nep-ltv New Economics Papers
on Unemployment, Inequality and Poverty
Issue of 2006‒09‒11
four papers chosen by
Maximo Rossi
Universidad de la Republica

  1. The Colonial Origins of Inequality: Exploring the Causes and Consequences of Land Distribution By Frankema, Ewout
  2. Summarizing Multiple Deprivation Indicators By Lorenzo Cappellari; Stephen P. Jenkins
  3. Who Are the Trustworthy, We Think? By Johansson-Stenman, Olof
  4. Life Cycle Employment and Fertility Across Institutional Environments By Daniela del Boca; Robert M. Sauer

  1. By: Frankema, Ewout (Groningen University)
    Abstract: The colonial heritage of high land inequality in Latin American countries is still, after nearly two centuries of independence, one of the crucial underpinnings of its persistent high levels of income inequality. This paper assesses the colonial strategy of land redistribution in a global comparative perspective using new and existing land inequality figures in an OLS regression framework. The two central questions addressed are 1) what explains the cross-country variation in land inequality at the end of the colonial age? 2) how does initial land inequality relate to current income inequality? The main conclusions of the paper are that geography and factor endowments play a less decisive role than often argued in literature. And second, controlling for regional fixed effects, initial land inequality explains a substantial part of the present cross-country variation in current income inequality.
    Date: 2006
  2. By: Lorenzo Cappellari (Universita Cattolica di Milano); Stephen P. Jenkins (Institute for Social and Economic Research)
    Abstract: Deprivation scales derived from multiple, typically dichotomous, indicators, are widely used to monitor households’ standards of living, and to complement measures of living standards based on income. We use an item response modelling (IRM) framework to address several issues concerning the derivation of deprivation scales in general and the use of sum-score deprivation indices in particular. Although we favour the IRM approach over the sum-score one in principle, we find in an illustrative analysis of basic lifestyle deprivation in Britain in the mid-1990s that both approaches provide very similar pictures of households’ circumstances. We conclude with further discussion of the relative merits of the two approaches and highlight some topics for future research.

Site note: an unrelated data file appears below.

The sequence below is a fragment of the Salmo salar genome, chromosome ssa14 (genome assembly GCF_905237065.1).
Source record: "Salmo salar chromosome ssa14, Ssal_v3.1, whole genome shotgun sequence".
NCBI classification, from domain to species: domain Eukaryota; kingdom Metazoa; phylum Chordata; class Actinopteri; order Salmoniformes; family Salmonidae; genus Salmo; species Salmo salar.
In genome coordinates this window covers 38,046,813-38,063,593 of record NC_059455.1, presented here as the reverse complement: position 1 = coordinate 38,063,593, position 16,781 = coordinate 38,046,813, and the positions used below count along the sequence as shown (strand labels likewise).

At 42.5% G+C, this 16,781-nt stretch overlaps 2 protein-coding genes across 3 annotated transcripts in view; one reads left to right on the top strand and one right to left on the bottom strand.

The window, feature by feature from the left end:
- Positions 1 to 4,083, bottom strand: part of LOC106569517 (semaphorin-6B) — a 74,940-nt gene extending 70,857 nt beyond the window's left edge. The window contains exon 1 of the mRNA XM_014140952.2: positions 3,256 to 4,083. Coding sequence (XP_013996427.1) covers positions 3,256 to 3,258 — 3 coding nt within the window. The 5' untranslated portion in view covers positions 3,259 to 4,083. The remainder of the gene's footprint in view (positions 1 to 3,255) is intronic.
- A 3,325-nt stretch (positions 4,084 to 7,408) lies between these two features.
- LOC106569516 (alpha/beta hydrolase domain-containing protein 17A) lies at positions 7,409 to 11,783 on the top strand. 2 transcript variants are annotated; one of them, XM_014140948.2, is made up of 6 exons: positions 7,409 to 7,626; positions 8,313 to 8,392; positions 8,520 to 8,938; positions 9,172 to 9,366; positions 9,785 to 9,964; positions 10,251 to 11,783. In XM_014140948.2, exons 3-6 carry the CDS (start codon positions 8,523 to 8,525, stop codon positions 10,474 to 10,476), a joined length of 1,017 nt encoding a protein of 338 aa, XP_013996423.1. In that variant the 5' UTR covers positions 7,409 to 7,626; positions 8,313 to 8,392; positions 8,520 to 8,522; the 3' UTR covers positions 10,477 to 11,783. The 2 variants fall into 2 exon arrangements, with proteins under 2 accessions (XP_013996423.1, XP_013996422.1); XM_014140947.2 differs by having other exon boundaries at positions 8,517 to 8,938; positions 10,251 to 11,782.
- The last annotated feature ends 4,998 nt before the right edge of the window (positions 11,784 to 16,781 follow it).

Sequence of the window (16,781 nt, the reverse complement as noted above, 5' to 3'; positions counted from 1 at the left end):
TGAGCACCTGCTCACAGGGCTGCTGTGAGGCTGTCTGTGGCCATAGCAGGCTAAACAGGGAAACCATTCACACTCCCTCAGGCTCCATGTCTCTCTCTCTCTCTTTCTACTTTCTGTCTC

Keywords: deprivation, poverty
    Date: 2006–08
  3. By: Johansson-Stenman, Olof (Department of Economics, School of Business, Economics and Law, Göteborg University)
    Abstract: In a representative Swedish sample people were asked to judge the relative extent that different groups of people are considered trustworthy in several dimensions, including their political views and reading habits. A statistically significant effect of similarity on perceived trustworthiness was found in each of the seven dimensions analyzed. For example, right-wing voters consider Social Democratic voters to be much less trustworthy than right-wing voters, and vice versa. Thus, it seems that perceived trustworthiness decreases quite generally with the social distance. It is argued that social identity theory offers a plausible explanation. Moreover, older people are generally considered more trustworthy than younger, and people living in small cities are considered more trustworthy than people living in big cities. <p>
    Keywords: social capital; trustworthiness; social distance; identity; social identity; self-signalling
    JEL: C42 Z13
    Date: 2006–07–22
  4. By: Daniela del Boca; Robert M. Sauer
    Abstract: In this paper, we formulate a dynamic utility maximization model of female labor force participation and fertility choices and estimate approximate decision rules using data on married women in Italy, Spain and France. The pattern of estimated state dependence e?ects across countries is consistent with aggregate patterns in part-time employment and child care availability, suggesting that labor market rigidities and lack of child care options are important sources of state dependence. Simulations of the model reveal that Italian and Spanish women would substantially increase their participation rates were they to face the French institutional environment.
    Keywords: Female Employment, Fertility, Child Care, Institutions, Decision Rules
    JEL: J2 C3 D1
    Date: 2006–08

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